On 27 April, the Full Court of the Federal Court held that Optus was liable for infringing copyright in broadcasts of football games, overturning the decision of the lower court.
The case concerns Optus’s TV Now service, which enables Optus’s customers to request the recording of a selected television program on Optus’s servers and then view the recorded program on their mobile phone, iPad or PC, in some cases within minutes of the original broadcast. The issue was whether the service infringed copyright, or whether it was covered by the exception in the Copyright Act that allows people to record television programs to watch at a more convenient time.
The decision turned on two issues:
• who made the recordings of the TV programs: Optus, the subscriber, or both?
• did the time-shifting exception apply?
The Full Court held (disagreeing with the lower court) that each of the recordings was made by Optus, or by Optus and its subscriber together, and that the time-shifting exception did not apply.
The court acknowledged the difficulty of identifying the ‘maker’ of the recording given the sophisticated technology involved, but considered that the automated process involved did not preclude Optus being the maker:
‘Optus is not merely making available its system to another who uses it to copy a broadcast’ … Rather it captures, copies, stores and makes available for reward, a programme for later viewing by another.’
The court made some concluding comments about the extent to which a court can interpret legislation according to the policy underlying it and the respective roles of the courts and legislature. It also commented on the limits to which a principle of ‘technological neutrality’ can influence a court’s application of a legislative provision to later technology.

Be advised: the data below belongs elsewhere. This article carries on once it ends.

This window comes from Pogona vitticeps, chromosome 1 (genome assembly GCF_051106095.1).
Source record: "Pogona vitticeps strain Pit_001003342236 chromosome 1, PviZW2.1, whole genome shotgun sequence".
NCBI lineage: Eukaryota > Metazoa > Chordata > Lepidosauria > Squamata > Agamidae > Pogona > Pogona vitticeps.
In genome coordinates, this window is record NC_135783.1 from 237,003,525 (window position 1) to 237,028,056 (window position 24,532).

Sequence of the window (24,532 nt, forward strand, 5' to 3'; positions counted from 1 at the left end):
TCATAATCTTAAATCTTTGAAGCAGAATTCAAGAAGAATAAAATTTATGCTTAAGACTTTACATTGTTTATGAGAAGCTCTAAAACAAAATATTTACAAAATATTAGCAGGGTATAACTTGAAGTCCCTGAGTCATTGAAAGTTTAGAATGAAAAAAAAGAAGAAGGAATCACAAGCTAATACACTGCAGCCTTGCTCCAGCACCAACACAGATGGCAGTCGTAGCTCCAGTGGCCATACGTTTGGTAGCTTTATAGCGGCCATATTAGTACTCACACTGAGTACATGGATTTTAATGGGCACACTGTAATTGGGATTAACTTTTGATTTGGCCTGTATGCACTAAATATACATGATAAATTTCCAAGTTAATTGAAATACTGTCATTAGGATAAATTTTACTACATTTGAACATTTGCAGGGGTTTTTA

There are some issues arising from the case that are the subject of ongoing debate about copyright policy.
The court described the case as ‘yet another round in what has been described as the conflict between the electronic equipment industry and the entertainment industry’, in which the actions of an entity that ‘facilitates’ copying, rather than the consumer who is the beneficiary of it, are called into question. The role and responsibilities of intermediaries who develop businesses based on content produced by others is a key feature of the current debates about copyright policy. Interestingly, Melbourne barrister Warwick Rothnie in his blog IPwars.com, has queried whether there might be implications from this decision for the liability of internet service providers for the actions of their subscribers.
The court also cautioned against the use of analogies. Analogies are often used in debates about copyright policy – particularly between online and ‘offline’ activities such as ‘reading’ or ‘browsing’ – and can sometimes hinder rather than assist a suitable discussion of the issues.